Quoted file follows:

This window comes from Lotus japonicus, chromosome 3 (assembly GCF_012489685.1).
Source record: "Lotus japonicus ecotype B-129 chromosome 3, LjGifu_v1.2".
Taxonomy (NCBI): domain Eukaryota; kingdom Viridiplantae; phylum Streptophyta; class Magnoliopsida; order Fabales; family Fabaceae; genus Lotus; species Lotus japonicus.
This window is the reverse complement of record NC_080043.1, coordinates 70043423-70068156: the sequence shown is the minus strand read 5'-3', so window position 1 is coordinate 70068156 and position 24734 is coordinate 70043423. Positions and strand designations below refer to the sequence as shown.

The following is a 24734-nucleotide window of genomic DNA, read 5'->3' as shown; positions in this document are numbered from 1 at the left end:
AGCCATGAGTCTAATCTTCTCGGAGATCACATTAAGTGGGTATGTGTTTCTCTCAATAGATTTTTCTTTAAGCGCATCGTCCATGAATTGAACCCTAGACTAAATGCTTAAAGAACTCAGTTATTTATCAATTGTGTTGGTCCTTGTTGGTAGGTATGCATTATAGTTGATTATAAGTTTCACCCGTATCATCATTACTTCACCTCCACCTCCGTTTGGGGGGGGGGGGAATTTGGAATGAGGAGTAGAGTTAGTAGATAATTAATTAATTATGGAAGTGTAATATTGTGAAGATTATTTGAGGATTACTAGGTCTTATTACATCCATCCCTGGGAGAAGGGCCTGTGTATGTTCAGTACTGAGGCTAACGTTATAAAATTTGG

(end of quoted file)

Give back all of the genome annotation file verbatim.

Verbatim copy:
This window comes from Lotus japonicus, chromosome 3 (assembly GCF_012489685.1).
Source record: "Lotus japonicus ecotype B-129 chromosome 3, LjGifu_v1.2".
Taxonomy (NCBI): domain Eukaryota; kingdom Viridiplantae; phylum Streptophyta; class Magnoliopsida; order Fabales; family Fabaceae; genus Lotus; species Lotus japonicus.
This window is the reverse complement of record NC_080043.1, coordinates 70043423-70068156: the sequence shown is the minus strand read 5'-3', so window position 1 is coordinate 70068156 and position 24734 is coordinate 70043423. Positions and strand designations below refer to the sequence as shown.

The following is a 24734-nucleotide window of genomic DNA, read 5'->3' as shown; positions in this document are numbered from 1 at the left end:
AGCCATGAGTCTAATCTTCTCGGAGATCACATTAAGTGGGTATGTGTTTCTCTCAATAGATTTTTCTTTAAGCGCATCGTCCATGAATTGAACCCTAGACTAAATGCTTAAAGAACTCAGTTATTTATCAATTGTGTTGGTCCTTGTTGGTAGGTATGCATTATAGTTGATTATAAGTTTCACCCGTATCATCATTACTTCACCTCCACCTCCGTTTGGGGGGGGGGGGAATTTGGAATGAGGAGTAGAGTTAGTAGATAATTAATTAATTATGGAAGTGTAATATTGTGAAGATTATTTGAGGATTACTAGGTCTTATTACATCCATCCCTGGGAGAAGGGCCTGTGTATGTTCAGTACTGAGGCTAACGTTATAAAATTTGG